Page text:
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Viruses as intelligent organisms

About microscopic forms of life, including Bacteria, Archea, protozoans, algae and fungi. Topics relating to viruses, viroids and prions also belong here.

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Viruses as intelligent organisms

Postby trasgo » Fri Apr 08, 2005 10:19 am


I'm looking for articles, authors, essays...related to the topic: 'viruses as intelligent organisms'. My purpose is to gather information for a Philosophy of Science research.

Thank you![/b]
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Objectivity

Postby cytochromeP » Sat Apr 09, 2005 10:27 am

That my friend really depends on what YOU think as INTELLIGENT. In my opinion intelligence is a personal thing. You cannot have a generally acceptable definition of that. Having said that ...commenting on the intelligence of a virus would be a mistake (better word?)
Every dog owner thinks his Tommy is intelligent - it fetches the game and obeys the master.
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Postby MrMistery » Sat Apr 09, 2005 7:37 pm

I agree. However, intelligence among viruses could be defined as the ability to cheat the imune system: The HIV-1 virus is the smartest of all because it can kill precisesly the cells who were suppose to kill it
"As a biologist, I firmly believe that when you're dead, you're dead. Except for what you live behind in history. That's the only afterlife" - J. Craig Venter
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Postby Charlene » Mon Apr 25, 2005 9:45 pm

Cells are considered to be the basic units of life, thus viruses are often not considered to be living organisms because they have no cellular structure.
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Viruses?organisms or ...?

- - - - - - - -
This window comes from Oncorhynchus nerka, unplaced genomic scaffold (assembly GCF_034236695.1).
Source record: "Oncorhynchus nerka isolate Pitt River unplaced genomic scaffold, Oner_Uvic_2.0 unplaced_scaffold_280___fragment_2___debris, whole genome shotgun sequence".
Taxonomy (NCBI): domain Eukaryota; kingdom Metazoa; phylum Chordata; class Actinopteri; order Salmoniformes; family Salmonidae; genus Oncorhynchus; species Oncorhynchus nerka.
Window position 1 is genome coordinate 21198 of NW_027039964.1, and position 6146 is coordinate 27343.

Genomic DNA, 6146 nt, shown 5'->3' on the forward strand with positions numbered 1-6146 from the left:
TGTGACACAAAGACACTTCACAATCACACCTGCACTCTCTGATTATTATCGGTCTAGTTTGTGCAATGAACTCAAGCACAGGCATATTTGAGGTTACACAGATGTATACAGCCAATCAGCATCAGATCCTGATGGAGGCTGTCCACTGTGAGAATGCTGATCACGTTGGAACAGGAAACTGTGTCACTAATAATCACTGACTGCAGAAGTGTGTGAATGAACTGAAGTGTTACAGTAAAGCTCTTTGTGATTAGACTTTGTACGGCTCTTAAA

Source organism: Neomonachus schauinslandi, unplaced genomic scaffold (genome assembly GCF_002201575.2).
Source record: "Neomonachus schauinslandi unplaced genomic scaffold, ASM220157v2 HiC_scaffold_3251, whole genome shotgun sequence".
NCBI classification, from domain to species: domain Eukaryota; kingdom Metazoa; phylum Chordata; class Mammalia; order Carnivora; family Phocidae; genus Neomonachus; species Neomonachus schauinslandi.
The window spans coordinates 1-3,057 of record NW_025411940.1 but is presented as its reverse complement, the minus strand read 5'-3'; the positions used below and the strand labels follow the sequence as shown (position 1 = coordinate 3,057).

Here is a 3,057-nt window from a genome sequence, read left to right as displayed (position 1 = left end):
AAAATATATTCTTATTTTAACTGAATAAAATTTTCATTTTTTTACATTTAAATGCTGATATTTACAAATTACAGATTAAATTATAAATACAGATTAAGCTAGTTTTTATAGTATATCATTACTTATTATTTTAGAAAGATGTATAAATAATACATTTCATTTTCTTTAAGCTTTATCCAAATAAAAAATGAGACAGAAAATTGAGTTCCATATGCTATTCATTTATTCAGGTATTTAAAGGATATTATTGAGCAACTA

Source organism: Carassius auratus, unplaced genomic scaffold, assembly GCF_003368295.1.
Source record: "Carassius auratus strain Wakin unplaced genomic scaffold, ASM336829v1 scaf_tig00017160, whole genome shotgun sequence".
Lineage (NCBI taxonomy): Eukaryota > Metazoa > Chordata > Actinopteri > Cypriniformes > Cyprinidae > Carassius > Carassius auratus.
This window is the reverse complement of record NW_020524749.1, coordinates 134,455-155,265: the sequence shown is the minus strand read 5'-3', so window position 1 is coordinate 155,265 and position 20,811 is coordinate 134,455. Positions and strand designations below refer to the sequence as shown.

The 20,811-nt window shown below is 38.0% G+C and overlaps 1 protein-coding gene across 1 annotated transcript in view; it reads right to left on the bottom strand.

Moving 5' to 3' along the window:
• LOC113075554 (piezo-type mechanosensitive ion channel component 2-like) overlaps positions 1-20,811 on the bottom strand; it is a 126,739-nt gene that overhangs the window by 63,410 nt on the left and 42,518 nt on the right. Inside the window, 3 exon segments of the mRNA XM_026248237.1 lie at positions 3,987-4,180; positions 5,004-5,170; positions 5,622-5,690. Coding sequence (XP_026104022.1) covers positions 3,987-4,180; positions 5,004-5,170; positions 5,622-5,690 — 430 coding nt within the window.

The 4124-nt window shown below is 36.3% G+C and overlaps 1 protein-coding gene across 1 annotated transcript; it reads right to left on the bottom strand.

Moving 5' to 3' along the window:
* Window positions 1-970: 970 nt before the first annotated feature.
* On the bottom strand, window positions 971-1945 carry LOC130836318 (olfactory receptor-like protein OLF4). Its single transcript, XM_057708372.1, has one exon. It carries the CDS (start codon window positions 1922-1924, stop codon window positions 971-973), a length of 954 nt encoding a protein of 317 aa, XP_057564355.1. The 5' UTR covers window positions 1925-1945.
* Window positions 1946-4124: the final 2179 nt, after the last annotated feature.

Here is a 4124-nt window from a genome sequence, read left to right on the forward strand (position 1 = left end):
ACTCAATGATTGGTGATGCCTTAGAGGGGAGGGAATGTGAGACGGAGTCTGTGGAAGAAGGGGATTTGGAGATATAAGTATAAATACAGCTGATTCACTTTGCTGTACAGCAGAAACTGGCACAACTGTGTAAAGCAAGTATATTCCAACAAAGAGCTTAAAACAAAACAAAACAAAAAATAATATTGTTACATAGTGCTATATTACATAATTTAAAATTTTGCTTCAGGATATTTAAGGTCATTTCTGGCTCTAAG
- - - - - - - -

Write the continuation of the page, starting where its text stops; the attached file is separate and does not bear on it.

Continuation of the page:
Postby victor » Thu May 19, 2005 1:36 pm

But they do have DNA or RNA that symbolize as the blueprint of reproduction (we call it replication for viruses). And as we know that the biology "law" said that one category of living organism is reproduce..I consider the replication of the viruses as their wa to reproduce themselves eventhough the use some of the cells' chemical substances that the inject to reproduce.
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Postby Poison » Thu May 19, 2005 4:35 pm

Reproduction is not the only criteria of living.
It matters not how strait the gate
How charged with punishment the scroll
I am the Master of my fate
I am the Captain of my soul.
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Postby Tamsicle » Sun May 22, 2005 7:13 am

It probably should be
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Postby Tam » Sun May 22, 2005 11:30 am

Tamsicle wrote:It probably should be
why do you say that?
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Postby mith » Sun May 22, 2005 12:45 pm

For a moment there I thought you double posted lol!
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Enjoying one moment at a time;
Accepting hardships as the pathway to peace;
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Postby Poison » Sun May 22, 2005 3:35 pm

Tamsicle wrote:It probably should be


Why should reproduction be the basic criteria? Also note that viruses can not reproduce without a host.
It matters not how strait the gate
How charged with punishment the scroll
I am the Master of my fate
I am the Captain of my soul.
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Postby MrMistery » Sun May 22, 2005 7:55 pm

When i went to the national lot, a PhD guy who was always on another planet said something really funny: "Viruses can not autoreproduce, they are autoreproduced by the host cell." :D :D
But anyway, Poison is right. Viruses can not autoreproduce so even if this were the basic criteria it wouldn't include viruses in the "living" category. But anyway, it is a matter of definition. Use the search function to find other discussions on the question of whether viruses are alive or not. I am sure we have one.
regards,
Andrew
Last edited by MrMistery on Sun Jun 12, 2005 11:57 am, edited 1 time in total.
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Viruses

Postby yuriandre » Sun Jun 12, 2005 12:31 am

viruses are considered to be a "borderline" particles/organisms. Scientists do not consider or categorize viruses as living things since they do not possess all the characteristics of being alive. Reproduction per se is not the only characteristic of a living thing, neither metabolism and respiration. Even nonliving things does respiration through the continous oxidation of their component materials. Hence, we cannot consider respiration as a characteristic of a living thing. A living thing then is a defined as something that performs all the necessary processes of self-perpetuation.
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